TODAY | December 06, 2012
>>> "today's" consumer targeting the m mansumer. companies are responding with new ads reflecting the trend.
>> it used to be a woman's world.
>> notice how clean my sink is lately?
>> oh, yeah. looks great.
>> cleaning -- and making the house a home.
>> klear, the floor wax that dries clear as glass.
>> while the men stuck to taking out the trash. but that's not the case anymore. according to data from the bureau of labor statistics and the university of maryland , men today do roughly 50% more housework than they did in 1965 . what a man
>> and madison avenue is taking note.
>> we asked real dads to put them to the test.
>> more and more popular household brands are now targeting mr. mom in their ads. whether it's a man caring for the kids --
>> press the button, do this, bingo.
>> -- or scrubbing the floors, ads are recognizing a change in the division of labor at home. so are we witnessing a revolution or just savvy marketing? donny deutch is the chairman of deutch incorporated. good morning.
>> good morning.
>> are we seeing a real trend?
>> i think you're seeing an idealized version of a trend. you look at the drew brees commercial. he's obviously not a stay at home dad , he's a football player, we know that. they're not as much marketing to men, they're marketing to women an idealized version of men. the trend is moving in the direction, more men are doing more chores around the home, more of a modern family. but they're still targeting women in the ads.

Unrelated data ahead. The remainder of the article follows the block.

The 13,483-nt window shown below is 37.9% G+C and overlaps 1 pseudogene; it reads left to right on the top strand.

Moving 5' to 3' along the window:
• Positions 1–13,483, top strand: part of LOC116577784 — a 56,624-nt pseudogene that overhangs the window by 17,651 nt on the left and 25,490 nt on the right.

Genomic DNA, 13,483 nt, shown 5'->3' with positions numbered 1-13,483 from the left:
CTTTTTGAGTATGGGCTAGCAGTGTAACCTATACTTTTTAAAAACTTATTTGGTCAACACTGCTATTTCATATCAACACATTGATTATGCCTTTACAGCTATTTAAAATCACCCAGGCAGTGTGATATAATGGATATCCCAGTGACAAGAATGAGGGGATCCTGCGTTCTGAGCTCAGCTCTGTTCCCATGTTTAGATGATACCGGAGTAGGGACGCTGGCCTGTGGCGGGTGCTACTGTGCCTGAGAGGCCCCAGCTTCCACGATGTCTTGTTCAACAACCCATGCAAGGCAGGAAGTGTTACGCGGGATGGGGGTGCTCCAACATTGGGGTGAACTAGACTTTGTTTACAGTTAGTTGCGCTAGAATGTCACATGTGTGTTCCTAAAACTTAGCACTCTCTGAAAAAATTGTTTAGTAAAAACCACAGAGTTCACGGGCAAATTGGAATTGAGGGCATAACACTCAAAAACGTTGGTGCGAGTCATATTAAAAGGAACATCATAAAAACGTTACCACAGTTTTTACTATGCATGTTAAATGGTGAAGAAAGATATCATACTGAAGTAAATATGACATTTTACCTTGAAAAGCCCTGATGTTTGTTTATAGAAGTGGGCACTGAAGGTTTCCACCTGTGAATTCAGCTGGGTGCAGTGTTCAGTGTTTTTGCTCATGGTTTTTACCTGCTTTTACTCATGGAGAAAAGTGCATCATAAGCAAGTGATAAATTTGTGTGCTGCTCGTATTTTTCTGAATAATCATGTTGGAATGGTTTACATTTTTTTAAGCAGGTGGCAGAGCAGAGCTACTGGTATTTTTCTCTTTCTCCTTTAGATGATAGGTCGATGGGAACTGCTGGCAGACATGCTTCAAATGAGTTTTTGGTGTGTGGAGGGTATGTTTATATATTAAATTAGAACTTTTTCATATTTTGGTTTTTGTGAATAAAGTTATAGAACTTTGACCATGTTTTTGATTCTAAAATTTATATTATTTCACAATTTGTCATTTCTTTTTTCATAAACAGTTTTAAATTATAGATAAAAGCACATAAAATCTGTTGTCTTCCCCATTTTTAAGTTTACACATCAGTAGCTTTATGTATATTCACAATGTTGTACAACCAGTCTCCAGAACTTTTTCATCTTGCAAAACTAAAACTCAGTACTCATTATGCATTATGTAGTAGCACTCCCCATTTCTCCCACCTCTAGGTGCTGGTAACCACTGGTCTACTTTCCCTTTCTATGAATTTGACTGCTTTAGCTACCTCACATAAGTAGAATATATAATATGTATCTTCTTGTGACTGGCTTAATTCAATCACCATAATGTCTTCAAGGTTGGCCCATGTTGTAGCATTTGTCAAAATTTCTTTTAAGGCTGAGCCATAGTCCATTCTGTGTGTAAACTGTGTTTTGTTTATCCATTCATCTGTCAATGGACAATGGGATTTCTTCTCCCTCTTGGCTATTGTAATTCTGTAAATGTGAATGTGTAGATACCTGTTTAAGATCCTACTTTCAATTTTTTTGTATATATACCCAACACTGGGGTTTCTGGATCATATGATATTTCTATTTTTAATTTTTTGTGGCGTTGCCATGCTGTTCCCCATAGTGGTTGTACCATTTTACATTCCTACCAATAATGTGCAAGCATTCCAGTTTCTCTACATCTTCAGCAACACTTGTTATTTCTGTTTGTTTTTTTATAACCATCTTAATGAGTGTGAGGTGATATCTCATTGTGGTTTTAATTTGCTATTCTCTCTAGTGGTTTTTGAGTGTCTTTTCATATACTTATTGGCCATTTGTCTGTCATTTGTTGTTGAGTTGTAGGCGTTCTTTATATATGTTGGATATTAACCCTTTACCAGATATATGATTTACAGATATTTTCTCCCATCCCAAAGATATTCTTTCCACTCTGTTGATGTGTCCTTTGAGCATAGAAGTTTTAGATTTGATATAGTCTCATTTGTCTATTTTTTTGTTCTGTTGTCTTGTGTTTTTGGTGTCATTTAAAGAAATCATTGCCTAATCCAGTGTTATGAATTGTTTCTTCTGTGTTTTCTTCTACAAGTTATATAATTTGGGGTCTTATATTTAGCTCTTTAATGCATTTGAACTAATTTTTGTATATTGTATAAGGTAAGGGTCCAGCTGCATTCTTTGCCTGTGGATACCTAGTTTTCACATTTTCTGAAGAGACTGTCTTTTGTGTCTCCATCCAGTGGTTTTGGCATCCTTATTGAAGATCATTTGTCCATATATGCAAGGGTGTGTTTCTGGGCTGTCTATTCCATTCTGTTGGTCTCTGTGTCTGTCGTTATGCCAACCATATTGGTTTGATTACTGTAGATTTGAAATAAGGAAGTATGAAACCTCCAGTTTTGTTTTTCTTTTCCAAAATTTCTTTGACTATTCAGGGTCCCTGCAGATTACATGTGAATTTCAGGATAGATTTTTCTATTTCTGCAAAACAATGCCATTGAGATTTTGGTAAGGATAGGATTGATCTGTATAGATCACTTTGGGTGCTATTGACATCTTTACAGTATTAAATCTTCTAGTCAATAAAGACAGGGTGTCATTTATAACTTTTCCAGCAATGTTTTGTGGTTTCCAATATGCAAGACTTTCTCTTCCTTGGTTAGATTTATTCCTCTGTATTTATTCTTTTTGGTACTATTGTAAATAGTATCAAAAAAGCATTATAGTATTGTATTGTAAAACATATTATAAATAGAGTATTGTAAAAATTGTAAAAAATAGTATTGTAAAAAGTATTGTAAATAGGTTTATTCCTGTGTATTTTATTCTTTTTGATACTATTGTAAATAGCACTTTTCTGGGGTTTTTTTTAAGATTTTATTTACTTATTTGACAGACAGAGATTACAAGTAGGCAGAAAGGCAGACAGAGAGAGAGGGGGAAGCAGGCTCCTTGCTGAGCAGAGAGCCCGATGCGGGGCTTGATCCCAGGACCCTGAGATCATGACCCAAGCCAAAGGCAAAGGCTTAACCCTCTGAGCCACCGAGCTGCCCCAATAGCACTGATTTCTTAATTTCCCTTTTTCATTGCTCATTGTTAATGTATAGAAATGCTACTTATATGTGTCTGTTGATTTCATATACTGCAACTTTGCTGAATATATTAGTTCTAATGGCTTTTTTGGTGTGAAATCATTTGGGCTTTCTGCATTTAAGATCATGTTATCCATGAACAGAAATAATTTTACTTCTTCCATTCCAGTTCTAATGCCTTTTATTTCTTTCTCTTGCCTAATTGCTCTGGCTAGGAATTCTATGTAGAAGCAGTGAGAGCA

>> in other words, they're trying to appeal to women by having a new more modern view of what the home is like?
>> yes, so you see the dad with the cheerios, the dad is still not the main purchaser of cheeri cheerios. in my home, i'm still not the one shopping for it. i knew -- i know you were going to say something about it. but i think it's a more charming image. so even when you see the men cleaning, it's not necessarily they're doing the majority of cleaning, it's basically 2/3 of the women doing it. off camera, al roker said to me, yeah, finally, it's not the idiot dad in commercials. we're so used to seeing, dad can't do anything. now we're seeing a competent version of men. and that's a good thing.
>> and i don't want to overstate it. but sometimes advertising is one of the things that influences culture, influences what happened. is this one of the things --
>> i think it holds up a mirror to who we are. so it's really showing once again what we want the home to look like now. everybody pitching in whatnot. but i still don't think it's a depiction of what's really happening versus much of what women idealize their men to be like. i think that's what we do, hold up a mirror to the best of what we can be. it's interesting, looking at those old commercials.
>> love them.
>> there's something magical although we're in those horrible roles -- i don't know if there's something -- i'm going to get in trouble.
>> we're out of time. you wish you lived in that